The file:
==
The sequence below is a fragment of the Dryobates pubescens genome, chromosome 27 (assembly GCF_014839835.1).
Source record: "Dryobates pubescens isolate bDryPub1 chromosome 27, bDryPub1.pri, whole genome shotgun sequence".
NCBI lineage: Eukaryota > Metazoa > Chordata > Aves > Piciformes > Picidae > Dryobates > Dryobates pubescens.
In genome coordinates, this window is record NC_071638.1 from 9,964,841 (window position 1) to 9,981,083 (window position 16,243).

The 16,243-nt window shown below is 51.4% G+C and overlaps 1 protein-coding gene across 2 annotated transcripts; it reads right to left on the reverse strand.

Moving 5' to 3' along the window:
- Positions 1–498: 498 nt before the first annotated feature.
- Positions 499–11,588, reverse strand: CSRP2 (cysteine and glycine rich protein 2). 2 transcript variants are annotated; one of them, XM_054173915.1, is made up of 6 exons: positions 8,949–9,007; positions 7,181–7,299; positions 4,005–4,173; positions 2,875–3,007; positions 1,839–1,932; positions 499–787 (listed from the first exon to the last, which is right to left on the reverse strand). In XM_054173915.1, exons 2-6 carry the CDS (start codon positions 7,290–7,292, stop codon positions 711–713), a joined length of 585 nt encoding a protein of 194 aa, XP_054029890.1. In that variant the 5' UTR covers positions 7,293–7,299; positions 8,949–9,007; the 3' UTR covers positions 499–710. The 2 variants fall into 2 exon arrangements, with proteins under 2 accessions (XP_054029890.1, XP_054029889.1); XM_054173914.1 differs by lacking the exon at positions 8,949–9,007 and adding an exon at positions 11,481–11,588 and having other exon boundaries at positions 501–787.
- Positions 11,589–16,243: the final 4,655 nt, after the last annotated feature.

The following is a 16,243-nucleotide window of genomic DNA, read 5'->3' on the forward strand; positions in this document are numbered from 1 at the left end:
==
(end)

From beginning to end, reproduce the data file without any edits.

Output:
The sequence below is a fragment of the Dryobates pubescens genome, chromosome 27 (assembly GCF_014839835.1).
Source record: "Dryobates pubescens isolate bDryPub1 chromosome 27, bDryPub1.pri, whole genome shotgun sequence".
NCBI lineage: Eukaryota > Metazoa > Chordata > Aves > Piciformes > Picidae > Dryobates > Dryobates pubescens.
In genome coordinates, this window is record NC_071638.1 from 9,964,841 (window position 1) to 9,981,083 (window position 16,243).

The 16,243-nt window shown below is 51.4% G+C and overlaps 1 protein-coding gene across 2 annotated transcripts; it reads right to left on the reverse strand.

Moving 5' to 3' along the window:
- Positions 1–498: 498 nt before the first annotated feature.
- Positions 499–11,588, reverse strand: CSRP2 (cysteine and glycine rich protein 2). 2 transcript variants are annotated; one of them, XM_054173915.1, is made up of 6 exons: positions 8,949–9,007; positions 7,181–7,299; positions 4,005–4,173; positions 2,875–3,007; positions 1,839–1,932; positions 499–787 (listed from the first exon to the last, which is right to left on the reverse strand). In XM_054173915.1, exons 2-6 carry the CDS (start codon positions 7,290–7,292, stop codon positions 711–713), a joined length of 585 nt encoding a protein of 194 aa, XP_054029890.1. In that variant the 5' UTR covers positions 7,293–7,299; positions 8,949–9,007; the 3' UTR covers positions 499–710. The 2 variants fall into 2 exon arrangements, with proteins under 2 accessions (XP_054029890.1, XP_054029889.1); XM_054173914.1 differs by lacking the exon at positions 8,949–9,007 and adding an exon at positions 11,481–11,588 and having other exon boundaries at positions 501–787.
- Positions 11,589–16,243: the final 4,655 nt, after the last annotated feature.

The following is a 16,243-nucleotide window of genomic DNA, read 5'->3' on the forward strand; positions in this document are numbered from 1 at the left end: